No Exit, written by Jean-Paul Sartre, focuses on existential questions through the interactions of only four characters (Garcin, Inez, Estelle, and the Valet) while they are in hell. No Exit constructs hell as a place without torture devices and hellfire. Rather, the tourture of the denizens comes from the actions and words of the other souls condemned to hell. Locking people up in a room in which time never changes and they have to deal with each other will undoubtedly lead to some terrible words and actions.
In the play, everything boils down to each person holding something valuable just out of reach of the others. Garcin views himself as a coward and can’t handle his own self-damning thoughts. He desires for someone who can understand him but doesn’t condemn him. Inez is a woman who can understand Garcin but refuses to condone him. Inez desires a partner and Estelle is the one who can be that partner. Unfortunately, Estelle believes in heteronormativity to an extreme and only wants dealings with the male who, in her mind, must have the answer. But that’s all Estelle wants from Garcin: an answer and physical comfort. She can’t care less about his moral failings. Thus, the three are caught in a never-ending, torturous loop wherein what they desire from other people is denied to them while remaining just in sight.
The set was comprised of a second empire drawing room with three awkwardly placed couches (Estelle complains about the couches). I noted that one of the couches belongs to Jones Chapel and I had been wondering where it went. I look forward to identifying other borrowed furniture in future productions (Shall we play a game?).
The costuming was not particularly indicative of any time period, as they all appeared relatively modern, save for the Valet’s costume (that reminded me of Miss Marple’s At Bertram Hotel) which looked over-the-top compared to the others’ costumes. Still, this apparent dichotomy of costuming worked as the three are normal people and the Valet is, apparently, a denizen of hell.
Overall, the acting was very believable. Everything flowed smoothly until Garcin made an aggressive pass at Estelle in order to rile up Inez. As soon as the aggressive breast fondling began, I promptly started worrying about the actress playing Estelle. Doubtless, the actions were planned out and discussed at length to ensure everyone was comfortable with the scene; regardless I was thrown from my immersion by my worry for the actress’s wellbeing. This happened once more, when Estelle comes onto Garcin and straddles him on the couch while trying to kiss him. I was in disbelief that such actions happened on stage and, again, was worried for the actors beneath the characters (this time aimed at Garcin). Even in acting, wouldn’t having a person refuse to back off be harmful to one’s mental well-being? I was later purely disgusted when Garcin and Estelle start trying to have sex on the couch (which may well have been the point). Poor Inez had to suffer watching heterosexual foreplay and desperately tries to stop it for her own mental wellbeing. In all of these surprisingly sexual scenes, it is clear that other people’s interactions and behavior can easily be labeled as hellish.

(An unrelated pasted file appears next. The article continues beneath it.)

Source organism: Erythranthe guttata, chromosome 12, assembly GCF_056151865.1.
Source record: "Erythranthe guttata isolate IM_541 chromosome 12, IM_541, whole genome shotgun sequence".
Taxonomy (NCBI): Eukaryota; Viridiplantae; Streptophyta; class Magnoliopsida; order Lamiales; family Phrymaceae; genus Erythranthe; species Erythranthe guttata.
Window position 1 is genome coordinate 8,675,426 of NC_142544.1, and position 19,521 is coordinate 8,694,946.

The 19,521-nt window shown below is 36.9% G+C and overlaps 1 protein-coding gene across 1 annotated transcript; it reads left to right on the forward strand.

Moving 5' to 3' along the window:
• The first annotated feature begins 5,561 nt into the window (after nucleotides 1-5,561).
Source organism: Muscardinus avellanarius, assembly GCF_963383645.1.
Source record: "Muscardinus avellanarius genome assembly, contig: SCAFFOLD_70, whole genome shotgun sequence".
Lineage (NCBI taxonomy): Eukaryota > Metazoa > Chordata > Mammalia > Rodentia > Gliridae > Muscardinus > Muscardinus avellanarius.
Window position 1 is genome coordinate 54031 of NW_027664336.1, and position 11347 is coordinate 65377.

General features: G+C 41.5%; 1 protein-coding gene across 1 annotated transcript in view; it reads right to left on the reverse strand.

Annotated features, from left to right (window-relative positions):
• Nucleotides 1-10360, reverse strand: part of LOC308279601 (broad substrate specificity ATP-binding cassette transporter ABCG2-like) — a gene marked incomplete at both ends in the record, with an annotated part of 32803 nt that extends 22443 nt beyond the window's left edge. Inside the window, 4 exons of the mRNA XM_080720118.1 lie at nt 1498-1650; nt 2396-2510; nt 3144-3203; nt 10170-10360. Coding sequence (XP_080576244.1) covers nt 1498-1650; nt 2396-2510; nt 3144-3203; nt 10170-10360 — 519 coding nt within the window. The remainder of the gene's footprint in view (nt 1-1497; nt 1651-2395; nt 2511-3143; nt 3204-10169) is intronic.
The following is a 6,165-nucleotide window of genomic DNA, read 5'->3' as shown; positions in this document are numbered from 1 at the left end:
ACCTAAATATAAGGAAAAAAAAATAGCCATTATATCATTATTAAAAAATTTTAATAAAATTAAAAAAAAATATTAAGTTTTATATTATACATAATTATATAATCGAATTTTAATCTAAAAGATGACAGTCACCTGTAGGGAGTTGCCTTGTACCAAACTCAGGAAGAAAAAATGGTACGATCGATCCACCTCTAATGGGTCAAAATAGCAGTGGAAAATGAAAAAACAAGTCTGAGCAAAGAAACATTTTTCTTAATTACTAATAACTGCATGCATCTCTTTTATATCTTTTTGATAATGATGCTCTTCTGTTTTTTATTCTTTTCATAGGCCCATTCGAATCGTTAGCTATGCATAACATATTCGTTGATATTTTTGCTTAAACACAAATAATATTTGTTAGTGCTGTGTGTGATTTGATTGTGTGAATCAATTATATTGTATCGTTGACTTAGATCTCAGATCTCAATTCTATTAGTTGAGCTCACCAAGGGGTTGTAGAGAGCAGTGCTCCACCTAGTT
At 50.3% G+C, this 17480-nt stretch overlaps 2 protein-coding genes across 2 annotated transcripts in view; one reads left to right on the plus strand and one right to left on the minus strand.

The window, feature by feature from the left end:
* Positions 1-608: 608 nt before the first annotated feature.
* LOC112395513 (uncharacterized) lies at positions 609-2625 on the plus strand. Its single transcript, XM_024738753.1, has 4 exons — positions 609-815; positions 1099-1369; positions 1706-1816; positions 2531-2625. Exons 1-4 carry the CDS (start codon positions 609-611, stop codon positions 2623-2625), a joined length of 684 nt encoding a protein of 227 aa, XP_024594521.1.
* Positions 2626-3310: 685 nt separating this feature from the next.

Bracketing the stage were a collection of TVs, both old bulky ones and sleek new ones, which provided the audience with views of what the characters were seeing as they peer into the world of the living and with views of the characters’ faces at times when their expressions tells the audience more about them than their words and/or actions do. Therefore, this production of a 1944 play had a decidedly modern facelift.
Written by Jean-Paul Sartre, No Exit was directed by Steven Roten and produced by the Meredith Ensemble Theatre with MacKenzie Ulibarri, Emily Johns and Micheal Allen aiding work on pre-production. The Valet was played by Laura Corum, Garcin was played by Matthew Hager, Inez was played by Anna Phillips and Estelle was played by Gracie Glenn.
By Lilly R. Wood, A&E Editor